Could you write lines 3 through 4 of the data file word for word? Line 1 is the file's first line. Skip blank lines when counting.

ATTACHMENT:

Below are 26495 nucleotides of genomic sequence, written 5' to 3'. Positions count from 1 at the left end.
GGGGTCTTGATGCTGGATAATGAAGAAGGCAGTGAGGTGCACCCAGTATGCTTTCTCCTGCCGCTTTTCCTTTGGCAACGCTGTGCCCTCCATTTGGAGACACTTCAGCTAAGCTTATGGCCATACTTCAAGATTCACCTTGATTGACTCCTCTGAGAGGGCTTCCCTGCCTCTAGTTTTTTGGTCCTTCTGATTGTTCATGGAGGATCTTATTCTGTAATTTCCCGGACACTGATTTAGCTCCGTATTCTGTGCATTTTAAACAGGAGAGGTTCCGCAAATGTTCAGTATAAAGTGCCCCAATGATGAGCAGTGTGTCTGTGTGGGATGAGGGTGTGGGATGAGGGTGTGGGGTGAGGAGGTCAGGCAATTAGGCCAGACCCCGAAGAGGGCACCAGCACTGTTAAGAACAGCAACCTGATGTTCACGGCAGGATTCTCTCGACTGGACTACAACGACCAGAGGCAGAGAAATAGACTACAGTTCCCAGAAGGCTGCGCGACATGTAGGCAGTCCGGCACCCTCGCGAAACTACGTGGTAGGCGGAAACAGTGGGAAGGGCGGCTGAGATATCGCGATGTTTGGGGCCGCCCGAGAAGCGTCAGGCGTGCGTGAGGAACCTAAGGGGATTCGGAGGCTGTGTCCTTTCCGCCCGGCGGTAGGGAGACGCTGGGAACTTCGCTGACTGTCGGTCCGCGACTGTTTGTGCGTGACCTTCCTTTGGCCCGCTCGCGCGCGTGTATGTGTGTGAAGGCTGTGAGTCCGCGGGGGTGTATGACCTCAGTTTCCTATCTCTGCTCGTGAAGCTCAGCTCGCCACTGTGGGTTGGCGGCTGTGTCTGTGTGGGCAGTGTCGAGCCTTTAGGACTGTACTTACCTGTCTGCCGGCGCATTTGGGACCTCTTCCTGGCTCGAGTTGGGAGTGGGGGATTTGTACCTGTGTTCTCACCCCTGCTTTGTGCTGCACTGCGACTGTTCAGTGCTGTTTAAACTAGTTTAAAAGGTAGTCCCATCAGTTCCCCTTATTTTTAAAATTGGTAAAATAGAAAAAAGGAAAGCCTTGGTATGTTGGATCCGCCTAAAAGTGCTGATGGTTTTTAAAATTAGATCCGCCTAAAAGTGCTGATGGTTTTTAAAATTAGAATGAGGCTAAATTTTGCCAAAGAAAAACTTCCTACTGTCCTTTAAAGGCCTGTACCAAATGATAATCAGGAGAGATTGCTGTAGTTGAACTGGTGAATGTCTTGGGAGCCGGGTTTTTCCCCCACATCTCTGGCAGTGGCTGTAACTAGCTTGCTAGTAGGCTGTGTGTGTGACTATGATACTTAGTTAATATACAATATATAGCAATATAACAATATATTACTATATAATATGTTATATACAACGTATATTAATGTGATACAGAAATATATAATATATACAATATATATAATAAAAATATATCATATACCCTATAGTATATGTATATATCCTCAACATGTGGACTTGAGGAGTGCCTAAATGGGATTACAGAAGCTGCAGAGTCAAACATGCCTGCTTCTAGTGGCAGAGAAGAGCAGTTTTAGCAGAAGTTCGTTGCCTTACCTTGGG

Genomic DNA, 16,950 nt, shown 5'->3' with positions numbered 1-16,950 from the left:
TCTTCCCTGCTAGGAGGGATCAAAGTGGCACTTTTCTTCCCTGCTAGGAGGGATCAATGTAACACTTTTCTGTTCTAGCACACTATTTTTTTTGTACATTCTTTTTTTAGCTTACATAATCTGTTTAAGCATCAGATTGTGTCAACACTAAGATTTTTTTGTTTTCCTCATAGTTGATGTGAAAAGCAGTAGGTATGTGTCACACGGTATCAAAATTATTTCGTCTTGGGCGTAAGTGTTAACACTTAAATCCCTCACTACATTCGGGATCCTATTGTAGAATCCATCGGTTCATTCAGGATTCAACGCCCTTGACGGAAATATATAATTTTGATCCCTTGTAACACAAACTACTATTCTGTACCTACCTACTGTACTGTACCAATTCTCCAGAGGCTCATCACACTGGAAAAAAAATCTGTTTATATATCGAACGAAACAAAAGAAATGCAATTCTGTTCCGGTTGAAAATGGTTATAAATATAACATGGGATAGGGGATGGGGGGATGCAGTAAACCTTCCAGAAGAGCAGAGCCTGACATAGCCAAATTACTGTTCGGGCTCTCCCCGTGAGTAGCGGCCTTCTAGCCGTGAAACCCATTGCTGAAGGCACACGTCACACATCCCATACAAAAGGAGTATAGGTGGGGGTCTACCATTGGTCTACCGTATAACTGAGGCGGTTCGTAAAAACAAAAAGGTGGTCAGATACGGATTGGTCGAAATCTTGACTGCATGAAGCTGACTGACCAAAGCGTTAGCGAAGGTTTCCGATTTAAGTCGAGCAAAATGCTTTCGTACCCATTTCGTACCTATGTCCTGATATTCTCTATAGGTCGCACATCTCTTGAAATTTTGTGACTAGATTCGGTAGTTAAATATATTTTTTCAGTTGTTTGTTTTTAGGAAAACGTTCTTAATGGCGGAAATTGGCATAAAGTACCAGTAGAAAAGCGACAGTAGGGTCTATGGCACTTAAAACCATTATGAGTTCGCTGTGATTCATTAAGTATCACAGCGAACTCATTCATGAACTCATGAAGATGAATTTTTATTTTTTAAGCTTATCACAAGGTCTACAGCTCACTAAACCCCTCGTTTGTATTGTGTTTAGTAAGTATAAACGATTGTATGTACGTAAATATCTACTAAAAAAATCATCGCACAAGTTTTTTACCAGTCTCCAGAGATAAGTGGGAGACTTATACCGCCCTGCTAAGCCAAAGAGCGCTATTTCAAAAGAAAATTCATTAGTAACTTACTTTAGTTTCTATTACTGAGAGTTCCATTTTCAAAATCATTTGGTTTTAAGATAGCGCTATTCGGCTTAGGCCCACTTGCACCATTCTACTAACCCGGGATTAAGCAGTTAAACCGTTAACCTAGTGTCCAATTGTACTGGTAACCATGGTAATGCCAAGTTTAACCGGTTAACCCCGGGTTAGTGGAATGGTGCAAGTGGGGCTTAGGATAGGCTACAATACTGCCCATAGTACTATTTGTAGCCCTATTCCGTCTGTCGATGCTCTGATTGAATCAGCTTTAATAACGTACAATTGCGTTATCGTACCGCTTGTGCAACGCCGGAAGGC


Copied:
Genomic DNA, 16,950 nt, shown 5'->3' with positions numbered 1-16,950 from the left:
TCTTCCCTGCTAGGAGGGATCAAAGTGGCACTTTTCTTCCCTGCTAGGAGGGATCAATGTAACACTTTTCTGTTCTAGCACACTATTTTTTTTGTACATTCTTTTTTTAGCTTACATAATCTGTTTAAGCATCAGATTGTGTCAACACTAAGATTTTTTTGTTTTCCTCATAGTTGATGTGAAAAGCAGTAGGTATGTGTCACACGGTATCAAAATTATTTCGTCTTGGGCGTAAGTGTTAACACTTAAATCCCTCACTACATTCGGGATCCTATTGTAGAATCCATCGGTTCATTCAGGATTCAACGCCCTTGACGGAAATATATAATTTTGATCCCTTGTAACACAAACTACTATTCTGTACCTACCTACTGTACTGTACCAATTCTCCAGAGGCTCATCACACTGGAAAAAAAATCTGTTTATATATCGAACGAAACAAAAGAAATGCAATTCTGTTCCGGTTGAAAATGGTTATAAATATAACATGGGATAGGGGATGGGGGGATGCAGTAAACCTTCCAGAAGAGCAGAGCCTGACATAGCCAAATTACTGTTCGGGCTCTCCCCGTGAGTAGCGGCCTTCTAGCCGTGAAACCCATTGCTGAAGGCACACGTCACACATCCCATACAAAAGGAGTATAGGTGGGGGTCTACCATTGGTCTACCGTATAACTGAGGCGGTTCGTAAAAACAAAAAGGTGGTCAGATACGGATTGGTCGAAATCTTGACTGCATGAAGCTGACTGACCAAAGCGTTAGCGAAGGTTTCCGATTTAAGTCGAGCAAAATGCTTTCGTACCCATTTCGTACCTATGTCCTGATATTCTCTATAGGTCGCACATCTCTTGAAATTTTGTGACTAGATTCGGTAGTTAAATATATTTTTTCAGTTGTTTGTTTTTAGGAAAACGTTCTTAATGGCGGAAATTGGCATAAAGTACCAGTAGAAAAGCGACAGTAGGGTCTATGGCACTTAAAACCATTATGAGTTCGCTGTGATTCATTAAGTATCACAGCGAACTCATTCATGAACTCATGAAGATGAATTTTTATTTTTTAAGCTTATCACAAGGTCTACAGCTCACTAAACCCCTCGTTTGTATTGTGTTTAGTAAGTATAAACGATTGTATGTACGTAAATATCTACTAAAAAAATCATCGCACAAGTTTTTTACCAGTCTCCAGAGATAAGTGGGAGACTTATACCGCCCTGCTAAGCCAAAGAGCGCTATTTCAAAAGAAAATTCATTAGTAACTTACTTTAGTTTCTATTACTGAGAGTTCCATTTTCAAAATCATTTGGTTTTAAGATAGCGCTATTCGGCTTAGGCCCACTTGCACCATTCTACTAACCCGGGATTAAGCAGTTAAACCGTTAACCTAGTGTCCAATTGTACTGGTAACCATGGTAATGCCAAGTTTAACCGGTTAACCCCGGGTTAGTGGAATGGTGCAAGTGGGGCTTAGGATAGGCTACAATACTGCCCATAGTACTATTTGTAGCCCTATTCCGTCTGTCGATGCTCTGATTGAATCAGCTTTAATAACGTACAATTGCGTTATCGTACCGCTTGTGCAACGCCGGAAGGC